SEC Chair, Investor Advocates Sharpen Criticism of ‘Gamification’ in Online Trading
Securities and Exchange Commission Chair Gary Gensler continued to turn up the heat on trading apps and robo-advising platforms and on Thursday doubled down on skepticism he has previously voiced about the gamification and some of their digital engagement tactics.
Without mentioning any providers by name, he said that platforms’ gamification strategies “are often designed, at least in part, to increase platform revenue or increased platform data collection and customer engagement” and “could lead to potential conflicts,” Gensler said.
Investor advocates on the committee, which was established as part of the Dodd-Frank Act and makes recommendations to the SEC on regulatory priorities regarding retail investors, upped the pressure for some self-directed trading platforms to be brought under the same microscope as investment advisors and brokers.
The platforms are making “recommendations” to investors and therefore should be obligated under the SEC’s Regulation Best Interest rule, which requires brokerages to act in the best interest of the investor, said Stephen Hall, the legal director and securities specialist for the nonprofit investor advocacy organization Better Markets.
If Reg BI was “brought to bear” on the self-directed platforms it would “mitigate conflicts of interest,” Hall said. He specifically called out popular trading app Robinhood Financial as an example where customers could be “manipulated” into investing by prompts. He cited features on Robinhood and its self-directed rivals, including brightly colored animations, contests, leaderboards and digital nudges.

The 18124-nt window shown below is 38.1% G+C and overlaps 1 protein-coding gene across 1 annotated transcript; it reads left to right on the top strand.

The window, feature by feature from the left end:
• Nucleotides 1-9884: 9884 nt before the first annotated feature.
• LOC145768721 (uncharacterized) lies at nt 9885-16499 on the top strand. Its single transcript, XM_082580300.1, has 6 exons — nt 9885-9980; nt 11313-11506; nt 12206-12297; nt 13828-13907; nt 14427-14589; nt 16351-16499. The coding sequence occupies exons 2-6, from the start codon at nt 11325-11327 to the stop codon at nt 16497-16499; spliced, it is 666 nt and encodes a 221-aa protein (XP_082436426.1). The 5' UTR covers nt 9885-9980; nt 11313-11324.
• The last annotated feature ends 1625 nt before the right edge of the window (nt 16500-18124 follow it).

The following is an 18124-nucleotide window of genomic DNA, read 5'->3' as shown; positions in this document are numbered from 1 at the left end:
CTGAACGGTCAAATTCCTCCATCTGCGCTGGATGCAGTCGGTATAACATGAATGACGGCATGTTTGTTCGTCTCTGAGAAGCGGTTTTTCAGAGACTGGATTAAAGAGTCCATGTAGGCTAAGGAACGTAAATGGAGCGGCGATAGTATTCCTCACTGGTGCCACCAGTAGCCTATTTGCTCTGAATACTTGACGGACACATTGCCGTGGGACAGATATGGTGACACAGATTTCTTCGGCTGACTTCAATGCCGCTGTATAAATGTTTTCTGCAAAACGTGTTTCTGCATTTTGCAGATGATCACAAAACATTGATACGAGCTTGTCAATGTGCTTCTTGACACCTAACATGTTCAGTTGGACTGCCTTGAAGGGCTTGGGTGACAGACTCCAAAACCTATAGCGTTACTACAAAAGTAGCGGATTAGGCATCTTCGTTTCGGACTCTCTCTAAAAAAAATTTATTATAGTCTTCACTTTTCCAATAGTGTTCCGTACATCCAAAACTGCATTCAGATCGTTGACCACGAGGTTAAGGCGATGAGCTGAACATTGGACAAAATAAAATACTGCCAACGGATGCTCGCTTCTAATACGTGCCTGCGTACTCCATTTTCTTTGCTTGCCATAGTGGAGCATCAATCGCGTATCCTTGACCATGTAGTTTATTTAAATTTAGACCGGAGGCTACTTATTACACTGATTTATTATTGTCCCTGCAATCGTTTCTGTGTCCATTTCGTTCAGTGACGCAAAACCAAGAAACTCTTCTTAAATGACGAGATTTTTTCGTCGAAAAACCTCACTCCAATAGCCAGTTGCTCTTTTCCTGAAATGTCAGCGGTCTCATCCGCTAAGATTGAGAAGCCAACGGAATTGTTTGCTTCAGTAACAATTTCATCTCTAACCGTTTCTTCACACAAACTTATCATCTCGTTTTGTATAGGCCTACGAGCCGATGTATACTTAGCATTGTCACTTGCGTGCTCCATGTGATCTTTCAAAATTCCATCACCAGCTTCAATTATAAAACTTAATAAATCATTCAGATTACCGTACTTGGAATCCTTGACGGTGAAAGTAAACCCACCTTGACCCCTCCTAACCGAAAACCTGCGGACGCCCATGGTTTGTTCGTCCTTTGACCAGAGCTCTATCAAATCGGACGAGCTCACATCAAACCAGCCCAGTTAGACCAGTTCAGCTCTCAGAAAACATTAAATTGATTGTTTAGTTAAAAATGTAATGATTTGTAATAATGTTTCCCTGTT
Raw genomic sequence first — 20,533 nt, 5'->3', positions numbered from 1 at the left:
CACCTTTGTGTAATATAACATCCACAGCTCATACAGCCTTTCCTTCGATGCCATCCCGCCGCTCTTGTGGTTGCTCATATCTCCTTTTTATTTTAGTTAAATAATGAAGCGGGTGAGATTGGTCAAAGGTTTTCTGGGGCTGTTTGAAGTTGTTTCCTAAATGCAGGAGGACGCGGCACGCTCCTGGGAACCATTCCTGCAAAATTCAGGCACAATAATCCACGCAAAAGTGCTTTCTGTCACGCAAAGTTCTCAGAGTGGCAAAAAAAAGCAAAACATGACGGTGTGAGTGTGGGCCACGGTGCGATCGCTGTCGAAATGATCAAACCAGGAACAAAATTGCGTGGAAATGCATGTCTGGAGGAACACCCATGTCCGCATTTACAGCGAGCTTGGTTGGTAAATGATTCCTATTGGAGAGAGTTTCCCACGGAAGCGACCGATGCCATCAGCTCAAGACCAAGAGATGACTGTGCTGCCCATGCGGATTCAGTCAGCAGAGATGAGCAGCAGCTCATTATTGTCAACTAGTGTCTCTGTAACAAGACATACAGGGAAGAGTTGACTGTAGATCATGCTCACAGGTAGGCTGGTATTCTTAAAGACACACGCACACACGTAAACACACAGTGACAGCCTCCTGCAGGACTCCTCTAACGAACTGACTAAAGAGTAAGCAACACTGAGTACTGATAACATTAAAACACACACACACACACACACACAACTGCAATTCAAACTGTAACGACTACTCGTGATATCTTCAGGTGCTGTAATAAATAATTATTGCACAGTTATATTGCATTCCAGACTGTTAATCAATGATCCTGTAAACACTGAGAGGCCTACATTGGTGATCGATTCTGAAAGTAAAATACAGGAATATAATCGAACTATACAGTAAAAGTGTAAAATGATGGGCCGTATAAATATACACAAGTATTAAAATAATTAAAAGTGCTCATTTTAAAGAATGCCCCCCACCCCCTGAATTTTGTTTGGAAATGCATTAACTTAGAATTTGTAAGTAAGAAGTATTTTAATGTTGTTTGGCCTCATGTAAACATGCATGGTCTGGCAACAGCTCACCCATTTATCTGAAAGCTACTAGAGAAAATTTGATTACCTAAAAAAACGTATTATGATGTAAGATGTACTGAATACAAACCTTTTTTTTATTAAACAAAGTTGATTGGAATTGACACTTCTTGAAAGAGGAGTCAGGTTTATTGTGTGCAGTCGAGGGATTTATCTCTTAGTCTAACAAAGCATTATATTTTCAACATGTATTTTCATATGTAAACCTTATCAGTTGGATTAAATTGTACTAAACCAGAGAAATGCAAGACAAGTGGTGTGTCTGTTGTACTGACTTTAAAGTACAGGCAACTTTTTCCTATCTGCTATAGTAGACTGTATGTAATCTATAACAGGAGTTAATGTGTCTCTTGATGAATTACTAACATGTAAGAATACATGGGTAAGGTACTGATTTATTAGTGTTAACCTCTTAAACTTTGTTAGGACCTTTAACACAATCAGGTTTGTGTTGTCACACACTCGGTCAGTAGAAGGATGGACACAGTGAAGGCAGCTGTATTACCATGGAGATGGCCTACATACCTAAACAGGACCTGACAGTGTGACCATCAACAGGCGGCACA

“These platforms are not primarily about ‘democratizing’ finance, as the president, president of Robinhood likes to say,” Hall said. “They’re about maximizing profit.”
A spokesperson for Robinhood, which also faces pressure over payment for order flow, did not immediately return a request for comment. Robinhood in March eliminated a controversial confetti feature on its trading app, which had appeared on users’ screens to celebrate trading milestones.
But under the existing conditions, the platforms’ gamification features are designed “to bombard investors with manipulative signals that entice or even pressure them into trading as much as possible regardless of how it might affect their financial health,” Hall said,
He also noted that Robinhood’s app features had been deemed “toxic” by Massachusetts’ state regulators, who filed administrative charges accusing Robinhood of manipulating inexperienced investors and driving trading through the application’s design and notifications—allegations the company has denied.
In her remarks, SEC Commissioner Hester Peirce, who was appointed by former President Donald Trump, pushed back against the calls for more regulation of self-directed platforms. She raised concerns that putting guardrails around online trading platforms could limit investor opportunity to try new products, services “experiment and learn from investment successes and failures.”
“When confronted with new technologies, new products, and new ways of doing things, the regulator’s tendency is to say no instead of yes, to say stop instead of go, to see danger instead of possibility,” Peirce said. “The regulatory process underrates investor opportunity, and investors lose out.”
Peirce issued a rallying cry that the risk takers among the Robinhood users will likely embrace.
“Investors at times may be willing to take on more risk than the regulator thinks is prudent.” Peirce told the self-directed gamification skeptics. “A healthy regulatory response would resist the urge to override investor decisions and instead engage and educate investors using the same technologies through which they are investing.”
In late August, the SEC requested public comment on “matters related to the use of digital engagement practices by broker-dealers and investment advisers” and specifically identified “gamification” as an issue about which it sought to hear ideas.
Daniel P. Egan, the director of behavioral finance and investing at robo advisor Betterment, who was also on the panel, sought to distance his company from the trading apps, noting that as a registered investment advisory firm, rather than a broker,
Betterment already had fiduciary obligations to its fee-based platform users.
“We earn more money when our clients save and grow their money,” Egan said, noting that its features, as result, encouraged long-term wealth planning, rather than frequent trading.